You could use your eyes and a mirror but you could also work towards feeling your body. You can then sense (or see) if what you are doing is wrong or right. You can then correct yourself if wrong.
And that's why you need to know. It provides the basis for assessing wrong or right.
As you practice you get better at matching movement to the idea of what you are doing without having to correct yourself. Your coordination has improved.
(Dance of Shiva offers a simple way to practice hand, arm and shoulder coordination.)
With respect to the splits, coordination can mean first learning what a forward bend and a backward bend is. Then it can mean actually doing those things while noticing what is happening.
To get better at forward bending the hip, practice feeling it. And to change the feeling try contracting the front of the leg, or the back of the leg, or try contracting the muscles to the inside and outside of the leg.
You can try the same "experiments" backbending the hip.
In this case you help to improve coordination by deliberately choosing a muscle or set of muscles to activate (e.g. front of the thigh or back of the thigh). You've gained some coordination when you actually activate the muscles that you chose to activate.
The next problem is figuring out how to put these two actions together to do the splits.
One way to think of flexibility is being able to relax a muscle and stretch it. And so your work can then be learning to relax your hip muscles while forward bending and back bending the hip. So then the challenge is how to keep those muscles relaxed when you are actually working on doing the splits.
One way is to use the arms to support the weight of the body.
If your hands can't touch the floor then use blocks (or books or chairs) so that you can use your hands to help support the weight of your body.
Note you could start with the front knee straight or bent. For "Self Mastery" try both options. In each case you can push forwards through the heel and then rest, then repeat.
You can try the same thing with the back knee. Bent or straight. Or start with it bent then as you focus on reaching the back foot back, then lift and straighten the knee. Bend it and put it back down on the floor again to relax.
Other options include having the back foot pointing back or tuck the toes under. In the latter case, if you lift the knee then you increase the stretch on the back leg.
When I learned to control my swearing I didn't just learn to stop swearing I gained the ability to choose when I swore. I became a little bit more free.
By learning to activate different muscles (and feeling them activate) you can experiment with different muscle activations to see if they help you get deeper into the splits.
For myself I went through a phase where activating the muscles at the side of my hips (both for the front leg and the back leg) helped me to get deeper into the splits. But then it changed and I had to experiment to try what else might help. The advantage of this was that I improved both my awareness of my body and my ability to choose how to respond.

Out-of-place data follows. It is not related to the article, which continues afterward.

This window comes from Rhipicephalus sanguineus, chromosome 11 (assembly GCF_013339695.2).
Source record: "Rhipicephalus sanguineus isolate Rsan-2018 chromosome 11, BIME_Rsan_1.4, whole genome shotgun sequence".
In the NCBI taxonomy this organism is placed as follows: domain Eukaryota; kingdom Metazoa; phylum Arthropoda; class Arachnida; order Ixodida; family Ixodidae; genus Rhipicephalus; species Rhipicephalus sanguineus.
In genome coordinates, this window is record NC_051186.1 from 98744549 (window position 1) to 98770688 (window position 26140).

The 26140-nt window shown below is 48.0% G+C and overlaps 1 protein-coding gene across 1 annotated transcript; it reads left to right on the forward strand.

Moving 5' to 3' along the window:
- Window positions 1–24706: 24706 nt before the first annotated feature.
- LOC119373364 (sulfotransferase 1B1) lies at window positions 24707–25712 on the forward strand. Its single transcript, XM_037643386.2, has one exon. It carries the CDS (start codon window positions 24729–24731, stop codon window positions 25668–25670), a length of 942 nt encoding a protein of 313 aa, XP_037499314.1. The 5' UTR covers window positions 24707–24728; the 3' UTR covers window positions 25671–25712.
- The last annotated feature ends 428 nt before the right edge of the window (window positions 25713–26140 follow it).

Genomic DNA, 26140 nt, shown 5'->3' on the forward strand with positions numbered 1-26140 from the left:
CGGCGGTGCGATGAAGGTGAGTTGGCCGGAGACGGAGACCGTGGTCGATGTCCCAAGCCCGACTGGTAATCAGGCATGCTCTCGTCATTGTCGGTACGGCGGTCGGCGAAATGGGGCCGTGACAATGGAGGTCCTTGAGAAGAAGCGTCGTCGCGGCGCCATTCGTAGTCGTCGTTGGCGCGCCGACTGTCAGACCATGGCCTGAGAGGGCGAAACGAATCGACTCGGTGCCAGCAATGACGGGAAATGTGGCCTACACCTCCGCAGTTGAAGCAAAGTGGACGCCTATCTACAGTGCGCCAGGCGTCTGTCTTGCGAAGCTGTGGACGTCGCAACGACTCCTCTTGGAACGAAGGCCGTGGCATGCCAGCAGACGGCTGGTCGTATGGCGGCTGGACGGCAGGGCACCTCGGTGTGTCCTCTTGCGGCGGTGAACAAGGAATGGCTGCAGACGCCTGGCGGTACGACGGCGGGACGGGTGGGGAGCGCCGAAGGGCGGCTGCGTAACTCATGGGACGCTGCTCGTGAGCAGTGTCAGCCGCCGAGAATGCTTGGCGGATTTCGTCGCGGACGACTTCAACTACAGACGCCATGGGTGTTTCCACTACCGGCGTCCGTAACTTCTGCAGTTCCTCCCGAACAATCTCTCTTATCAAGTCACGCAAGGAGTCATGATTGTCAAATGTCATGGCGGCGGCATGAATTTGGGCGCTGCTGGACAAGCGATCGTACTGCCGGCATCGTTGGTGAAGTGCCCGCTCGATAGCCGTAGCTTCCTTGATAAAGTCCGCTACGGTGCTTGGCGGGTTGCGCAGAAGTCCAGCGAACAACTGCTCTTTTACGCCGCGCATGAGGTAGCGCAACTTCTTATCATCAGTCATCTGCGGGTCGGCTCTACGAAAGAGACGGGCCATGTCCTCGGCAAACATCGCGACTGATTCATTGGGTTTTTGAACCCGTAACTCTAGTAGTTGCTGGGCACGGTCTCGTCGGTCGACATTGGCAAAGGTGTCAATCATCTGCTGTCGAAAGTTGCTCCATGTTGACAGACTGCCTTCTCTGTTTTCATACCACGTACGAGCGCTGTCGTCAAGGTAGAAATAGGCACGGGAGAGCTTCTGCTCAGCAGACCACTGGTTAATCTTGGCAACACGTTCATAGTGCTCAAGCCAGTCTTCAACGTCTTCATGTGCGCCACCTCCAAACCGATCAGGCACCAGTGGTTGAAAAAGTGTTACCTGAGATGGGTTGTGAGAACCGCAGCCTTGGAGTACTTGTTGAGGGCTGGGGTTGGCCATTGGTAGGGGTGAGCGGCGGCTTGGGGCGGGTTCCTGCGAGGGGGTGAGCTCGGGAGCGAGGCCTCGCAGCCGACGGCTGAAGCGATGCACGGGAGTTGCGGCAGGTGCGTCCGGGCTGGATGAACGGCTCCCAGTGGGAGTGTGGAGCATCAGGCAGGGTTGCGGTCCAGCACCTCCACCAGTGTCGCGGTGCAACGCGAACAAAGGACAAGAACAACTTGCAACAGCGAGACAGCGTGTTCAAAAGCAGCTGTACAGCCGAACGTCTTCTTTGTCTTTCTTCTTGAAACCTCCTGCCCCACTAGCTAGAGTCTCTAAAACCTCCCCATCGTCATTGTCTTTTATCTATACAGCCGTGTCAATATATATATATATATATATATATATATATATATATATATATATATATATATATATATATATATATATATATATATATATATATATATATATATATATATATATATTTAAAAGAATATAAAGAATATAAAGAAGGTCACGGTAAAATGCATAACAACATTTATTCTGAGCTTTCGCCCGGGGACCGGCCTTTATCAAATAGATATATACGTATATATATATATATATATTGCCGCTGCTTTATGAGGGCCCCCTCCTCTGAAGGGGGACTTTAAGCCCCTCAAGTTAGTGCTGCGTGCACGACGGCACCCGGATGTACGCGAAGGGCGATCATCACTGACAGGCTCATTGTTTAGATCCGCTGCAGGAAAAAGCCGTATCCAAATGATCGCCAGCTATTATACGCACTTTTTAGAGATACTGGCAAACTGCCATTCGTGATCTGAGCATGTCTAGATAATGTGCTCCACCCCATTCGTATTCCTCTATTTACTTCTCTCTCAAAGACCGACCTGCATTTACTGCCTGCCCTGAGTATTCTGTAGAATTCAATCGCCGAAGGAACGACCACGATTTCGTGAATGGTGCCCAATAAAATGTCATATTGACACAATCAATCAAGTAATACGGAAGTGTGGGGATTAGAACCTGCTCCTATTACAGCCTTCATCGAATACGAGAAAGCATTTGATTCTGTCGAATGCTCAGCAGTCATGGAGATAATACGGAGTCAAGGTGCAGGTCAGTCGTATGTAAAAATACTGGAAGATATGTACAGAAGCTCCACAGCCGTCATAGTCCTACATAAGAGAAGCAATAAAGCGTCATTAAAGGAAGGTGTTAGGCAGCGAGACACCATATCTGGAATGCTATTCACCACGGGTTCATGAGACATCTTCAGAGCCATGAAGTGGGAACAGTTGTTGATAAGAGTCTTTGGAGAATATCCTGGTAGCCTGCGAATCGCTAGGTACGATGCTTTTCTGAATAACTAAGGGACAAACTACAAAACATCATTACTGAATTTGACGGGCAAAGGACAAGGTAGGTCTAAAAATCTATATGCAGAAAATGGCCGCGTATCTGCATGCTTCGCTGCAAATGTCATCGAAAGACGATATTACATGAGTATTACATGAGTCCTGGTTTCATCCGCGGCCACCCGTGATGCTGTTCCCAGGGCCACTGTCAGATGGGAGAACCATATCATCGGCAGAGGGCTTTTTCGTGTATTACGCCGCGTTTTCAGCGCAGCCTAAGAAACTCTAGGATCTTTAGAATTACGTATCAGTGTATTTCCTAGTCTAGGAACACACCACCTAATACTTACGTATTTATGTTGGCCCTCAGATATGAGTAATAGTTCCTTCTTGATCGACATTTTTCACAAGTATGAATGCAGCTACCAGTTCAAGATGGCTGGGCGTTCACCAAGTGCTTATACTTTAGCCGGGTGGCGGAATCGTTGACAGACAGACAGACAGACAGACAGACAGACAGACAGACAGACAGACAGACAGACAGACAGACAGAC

In the same way, learning to control swearing didn't just give me better control of swear words, it gave me better control of language as a whole because I was able then to practice being aware of what I said. I could then choose my words in any situation.
As for learning to control various muscles when working towards the splits, that same control can then be used in any other yoga, position or action that you are doing (and it doesn't even have to relate to yoga poses.)
Strength could be thought of as being at the opposite end of the muscle control spectrum from flexibility. Instead of relaxing muscle tissue and stretching it, you are activating muscle tissue.
One way to practice strengthening is to combine it with flexibility training. While you are holding a stretch first contract the muscle being stretched. You help to strengthen it. Then relax the muscle and see if you can go deeper into the stretch. And so that you get better at both relaxing muscle tissue and activating it, repeat both actions, slowly and smoothly.
Going back to the splits example, as you get more comfortable in the splits, you can work on contracting the muscles you are stretching and then relax them. As you get better at making your leg muscles stronger, you may find that you don't have to use your arms to support your body. Instead you use your legs.
So for example, with your arms on the floor (or on blocks) you squeeze your legs. Then you slowly take your hands off of the floor. Then put your hands back down again, use them to support your body and then relax your legs.
A progression from this is to squeeze the legs and then slowly relax them and let your legs slide further apart without using your arms at all.
Make it safe to fail. Have blocks handy if you need them and be ready to put your hands down if you find yourself going too far.